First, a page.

I would say your days in 1985 sounded a lot like mine in 2018—meetings, chasing down idiotic details for paperwork that no one would read, and getting hardware moved in and out. I think I don’t let myself get as caught up in the details as you did, but I still sympathize with how soul-killing a lot of your activities must have felt. It’s little wonder to me that you didn’t really make it as an independent contractor. There just weren’t enough victories. You couldn’t see yourself making a difference. I think the only satisfaction you took from running RAL, Inc. was that you got to mentor two Air Force cadets. And I know from contacts over the years, including letters they wrote you, that it was mutually beneficial. Deep down, I think you never stopped being a teacher and a guy who liked to make broken things unbroken again. 

I use lists too, but I use them differently. Your lists all say, “Today, I did this.” I don’t know if you had any mechanism for reminding you what was left to be done, or what the deadlines were to get things done. I think you left deadlines to other people. You hated them yourself. “Why does everything have to be done on a deadline?!” I remember you demanding to know when we were working on some project—I think it was something to do with my car. “Because I need the car to get to work tomorrow,” did not seem to satisfy you. You were always ready to say, “Just take my extra car!” rather than meet a deadline.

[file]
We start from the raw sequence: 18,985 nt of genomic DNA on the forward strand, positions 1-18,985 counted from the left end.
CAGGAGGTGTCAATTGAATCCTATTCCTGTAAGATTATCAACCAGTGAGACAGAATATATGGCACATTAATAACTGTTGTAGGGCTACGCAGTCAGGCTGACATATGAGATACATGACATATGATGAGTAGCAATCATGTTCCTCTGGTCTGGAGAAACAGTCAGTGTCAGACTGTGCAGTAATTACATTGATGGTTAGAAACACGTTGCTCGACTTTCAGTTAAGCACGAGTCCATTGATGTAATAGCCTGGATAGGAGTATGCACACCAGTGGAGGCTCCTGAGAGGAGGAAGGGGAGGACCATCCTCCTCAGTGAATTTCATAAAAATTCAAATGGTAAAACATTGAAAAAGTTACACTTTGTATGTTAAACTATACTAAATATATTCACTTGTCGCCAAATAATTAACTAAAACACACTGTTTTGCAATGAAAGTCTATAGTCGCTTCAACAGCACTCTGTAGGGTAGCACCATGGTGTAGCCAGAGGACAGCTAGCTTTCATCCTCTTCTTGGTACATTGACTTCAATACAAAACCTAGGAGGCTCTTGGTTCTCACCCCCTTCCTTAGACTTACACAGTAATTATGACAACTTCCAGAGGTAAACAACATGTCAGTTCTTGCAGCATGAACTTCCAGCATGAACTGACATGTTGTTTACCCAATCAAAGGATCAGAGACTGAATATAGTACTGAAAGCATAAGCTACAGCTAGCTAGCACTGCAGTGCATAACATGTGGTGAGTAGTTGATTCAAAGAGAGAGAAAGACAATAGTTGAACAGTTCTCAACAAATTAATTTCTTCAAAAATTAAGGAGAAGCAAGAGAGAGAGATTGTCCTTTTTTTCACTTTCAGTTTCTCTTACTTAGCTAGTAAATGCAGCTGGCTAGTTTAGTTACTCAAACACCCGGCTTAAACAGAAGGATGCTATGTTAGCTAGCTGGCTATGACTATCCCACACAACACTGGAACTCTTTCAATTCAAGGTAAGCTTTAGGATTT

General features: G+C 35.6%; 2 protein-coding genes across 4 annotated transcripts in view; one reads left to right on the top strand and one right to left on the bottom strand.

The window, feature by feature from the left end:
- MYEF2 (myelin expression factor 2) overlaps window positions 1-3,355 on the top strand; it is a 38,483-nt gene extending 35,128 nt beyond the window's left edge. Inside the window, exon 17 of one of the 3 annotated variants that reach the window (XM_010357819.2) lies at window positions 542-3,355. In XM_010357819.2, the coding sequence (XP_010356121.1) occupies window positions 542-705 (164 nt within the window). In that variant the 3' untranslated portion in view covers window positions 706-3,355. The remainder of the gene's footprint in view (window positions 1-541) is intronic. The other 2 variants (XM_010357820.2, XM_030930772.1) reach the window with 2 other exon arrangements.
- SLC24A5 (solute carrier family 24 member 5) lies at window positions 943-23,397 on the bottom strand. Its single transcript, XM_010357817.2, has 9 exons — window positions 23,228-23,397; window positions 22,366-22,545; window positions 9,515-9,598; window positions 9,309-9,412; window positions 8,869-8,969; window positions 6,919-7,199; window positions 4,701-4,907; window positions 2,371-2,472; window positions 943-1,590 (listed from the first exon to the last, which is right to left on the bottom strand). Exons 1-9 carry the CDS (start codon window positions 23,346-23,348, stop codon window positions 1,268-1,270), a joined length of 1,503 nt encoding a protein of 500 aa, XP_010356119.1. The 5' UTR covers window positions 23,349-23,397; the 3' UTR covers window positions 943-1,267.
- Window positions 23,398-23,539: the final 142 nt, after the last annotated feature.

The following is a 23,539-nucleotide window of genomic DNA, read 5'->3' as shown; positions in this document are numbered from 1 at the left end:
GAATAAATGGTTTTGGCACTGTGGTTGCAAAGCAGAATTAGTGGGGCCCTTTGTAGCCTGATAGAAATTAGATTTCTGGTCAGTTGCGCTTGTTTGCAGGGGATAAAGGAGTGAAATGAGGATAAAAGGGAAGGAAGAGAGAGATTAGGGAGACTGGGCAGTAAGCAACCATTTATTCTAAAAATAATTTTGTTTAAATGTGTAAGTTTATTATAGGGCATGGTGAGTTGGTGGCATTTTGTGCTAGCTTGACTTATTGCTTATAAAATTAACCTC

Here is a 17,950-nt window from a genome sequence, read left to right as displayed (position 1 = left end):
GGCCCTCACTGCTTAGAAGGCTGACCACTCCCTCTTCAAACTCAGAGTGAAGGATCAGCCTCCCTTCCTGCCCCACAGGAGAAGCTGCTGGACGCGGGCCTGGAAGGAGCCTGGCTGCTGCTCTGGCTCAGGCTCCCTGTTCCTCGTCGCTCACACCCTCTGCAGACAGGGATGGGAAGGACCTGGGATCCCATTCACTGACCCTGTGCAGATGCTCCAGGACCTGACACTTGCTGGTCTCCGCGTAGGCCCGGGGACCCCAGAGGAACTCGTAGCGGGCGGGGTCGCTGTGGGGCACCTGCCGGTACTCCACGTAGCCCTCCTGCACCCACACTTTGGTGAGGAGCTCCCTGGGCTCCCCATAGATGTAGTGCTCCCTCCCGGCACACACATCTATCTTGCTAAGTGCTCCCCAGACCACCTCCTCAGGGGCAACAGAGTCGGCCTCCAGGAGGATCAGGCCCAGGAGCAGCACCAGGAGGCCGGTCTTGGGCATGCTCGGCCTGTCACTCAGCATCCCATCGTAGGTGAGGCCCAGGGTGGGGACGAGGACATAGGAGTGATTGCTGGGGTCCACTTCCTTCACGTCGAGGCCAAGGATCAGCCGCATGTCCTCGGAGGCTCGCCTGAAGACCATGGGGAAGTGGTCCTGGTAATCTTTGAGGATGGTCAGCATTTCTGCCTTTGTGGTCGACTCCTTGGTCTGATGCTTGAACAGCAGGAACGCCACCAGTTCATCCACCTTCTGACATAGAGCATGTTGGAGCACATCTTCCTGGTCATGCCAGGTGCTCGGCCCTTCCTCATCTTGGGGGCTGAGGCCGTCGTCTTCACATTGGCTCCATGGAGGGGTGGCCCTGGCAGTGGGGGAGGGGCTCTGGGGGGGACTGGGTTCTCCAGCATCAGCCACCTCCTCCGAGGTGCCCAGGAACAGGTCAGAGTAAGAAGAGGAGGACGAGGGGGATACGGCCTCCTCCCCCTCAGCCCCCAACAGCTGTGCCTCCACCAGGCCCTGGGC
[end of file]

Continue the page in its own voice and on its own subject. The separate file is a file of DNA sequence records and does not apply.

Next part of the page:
Lists run my days. It’s the only way I can function. Every Monday morning, I start the week’s list by jotting down the dozen or so things that need to get done this week. Every other week “Fill out timesheet,” which was supposed to be done the Friday before, leads the list. If I’m lucky, only three or four things get added on Monday, and I don’t get a phone call or have a meeting before I can copy the unfinished tasks from last week’s list—right now it’s about a two-page backlog—over to this week. When things are done, I cut them from the top of the list and place them under “done.” It helps me write weekly reports, and know where I was and what I was doing when I, say, lost my keys. And the older tasks are divided into categories—Home, Fire Department, Publishing, Blogging, Consulting. 

I keep a completely separate list for the things I’m going to do and have done in your house. In fact, there are multiple lists. There’s a list for each room. I break them down into very small tasks. Part of the reason for that is so that, in the event someone asks, “What can I do?” I can give them a focused task. Part of the reason is so that I can feel less daunted by seeing, “Lay out tile,” followed by “Get cement,” and “Cement Tile,” than I would by, “Tile and grout an entire room.” And part of it is so that the “Done” section of the list gets a lot longer a lot quicker. There are those victories. 

I wish, in your later years, you had had more of them.

Love,

Steven